This question already has an answer here:

Please explain why Diesel engines (in general):

  • vibrate more.
  • are louder.

I understand in principal how both engine types work so feel free to go into technical details. My assumption is that it probably has to do with the higher compression ratio of the Diesel engine.

marked as duplicate by Rory Alsop, Pᴀᴜʟsᴛᴇʀ2, DucatiKiller, MooseLucifer, race fever Mar 31 '16 at 22:21

This question has been asked before and already has an answer. If those answers do not fully address your question, please ask a new question.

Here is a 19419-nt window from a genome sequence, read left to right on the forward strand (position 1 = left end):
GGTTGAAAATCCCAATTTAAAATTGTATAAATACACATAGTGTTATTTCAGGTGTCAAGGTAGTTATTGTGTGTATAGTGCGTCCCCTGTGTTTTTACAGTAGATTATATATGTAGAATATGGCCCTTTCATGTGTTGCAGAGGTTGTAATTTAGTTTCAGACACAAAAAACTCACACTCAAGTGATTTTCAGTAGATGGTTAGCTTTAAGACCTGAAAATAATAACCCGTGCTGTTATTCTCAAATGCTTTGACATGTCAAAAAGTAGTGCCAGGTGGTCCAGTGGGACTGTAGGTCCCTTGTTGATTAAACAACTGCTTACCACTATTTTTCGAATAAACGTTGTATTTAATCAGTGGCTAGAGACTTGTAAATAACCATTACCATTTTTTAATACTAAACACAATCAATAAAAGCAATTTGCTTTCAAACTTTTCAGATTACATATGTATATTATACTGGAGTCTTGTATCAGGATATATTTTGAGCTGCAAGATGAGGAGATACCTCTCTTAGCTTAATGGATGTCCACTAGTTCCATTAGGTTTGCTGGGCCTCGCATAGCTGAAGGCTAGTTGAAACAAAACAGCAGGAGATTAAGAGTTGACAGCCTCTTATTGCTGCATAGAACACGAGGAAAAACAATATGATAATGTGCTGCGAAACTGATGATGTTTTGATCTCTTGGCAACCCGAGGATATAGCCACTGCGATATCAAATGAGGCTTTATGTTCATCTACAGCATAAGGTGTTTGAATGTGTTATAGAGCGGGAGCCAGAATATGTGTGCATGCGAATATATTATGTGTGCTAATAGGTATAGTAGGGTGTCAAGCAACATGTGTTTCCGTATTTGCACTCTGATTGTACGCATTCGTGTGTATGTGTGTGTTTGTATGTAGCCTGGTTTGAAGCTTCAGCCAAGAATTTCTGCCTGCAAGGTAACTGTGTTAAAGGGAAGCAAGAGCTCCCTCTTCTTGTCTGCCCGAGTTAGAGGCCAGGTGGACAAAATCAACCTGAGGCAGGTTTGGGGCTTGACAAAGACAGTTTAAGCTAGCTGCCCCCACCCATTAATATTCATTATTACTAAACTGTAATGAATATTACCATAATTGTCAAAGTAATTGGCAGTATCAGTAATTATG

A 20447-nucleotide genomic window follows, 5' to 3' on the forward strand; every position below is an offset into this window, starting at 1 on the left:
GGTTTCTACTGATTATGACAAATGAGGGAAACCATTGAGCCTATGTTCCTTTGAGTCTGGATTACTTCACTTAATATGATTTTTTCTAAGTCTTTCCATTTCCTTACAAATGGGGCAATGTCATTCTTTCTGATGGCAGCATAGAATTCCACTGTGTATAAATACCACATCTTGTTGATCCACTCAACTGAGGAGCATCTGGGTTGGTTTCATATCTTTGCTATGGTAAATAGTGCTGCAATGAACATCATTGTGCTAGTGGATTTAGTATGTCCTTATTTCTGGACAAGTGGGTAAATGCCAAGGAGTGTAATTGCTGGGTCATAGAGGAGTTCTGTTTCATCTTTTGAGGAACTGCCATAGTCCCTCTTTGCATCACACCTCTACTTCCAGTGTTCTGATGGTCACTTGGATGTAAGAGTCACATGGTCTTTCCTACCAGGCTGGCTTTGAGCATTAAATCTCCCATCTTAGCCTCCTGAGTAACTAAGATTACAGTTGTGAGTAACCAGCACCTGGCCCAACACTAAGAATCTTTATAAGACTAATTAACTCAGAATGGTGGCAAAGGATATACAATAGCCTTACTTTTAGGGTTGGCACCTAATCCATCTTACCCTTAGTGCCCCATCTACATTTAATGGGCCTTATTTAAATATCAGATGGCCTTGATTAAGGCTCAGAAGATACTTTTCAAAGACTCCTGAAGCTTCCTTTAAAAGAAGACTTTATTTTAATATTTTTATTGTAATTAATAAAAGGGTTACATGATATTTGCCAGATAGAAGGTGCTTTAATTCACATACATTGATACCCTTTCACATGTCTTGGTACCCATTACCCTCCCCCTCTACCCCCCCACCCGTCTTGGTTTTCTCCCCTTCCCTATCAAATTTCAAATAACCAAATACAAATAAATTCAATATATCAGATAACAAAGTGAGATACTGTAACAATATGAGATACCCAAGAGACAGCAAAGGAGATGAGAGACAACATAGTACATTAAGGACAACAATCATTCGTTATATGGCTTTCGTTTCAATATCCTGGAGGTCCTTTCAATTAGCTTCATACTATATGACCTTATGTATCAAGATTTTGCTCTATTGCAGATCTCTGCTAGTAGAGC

• Actually, after posting my answer, I see this is basically a dupe in every way except the vibration, and the vibration is directly linked to the same cause so I'll vote to close as dupe. – Rory Alsop Mar 31 '16 at 19:14
  • I agree. What's the usual course of action? Should I delete this question? – lexeter Apr 1 '16 at 8:57
  • Hi lexeter, no reason to delete duplicates generally. They act as a stub redirecting to the other one. – Rory Alsop Apr 1 '16 at 9:00

You are absolutely right that the high compression ratio is the cause - you end up with a much greater pressure variation in the combustion chamber. See this question for explanation about the noise.

And the vibration is also directly related to this. With a bigger pressure differential, everything moves and vibrates more.

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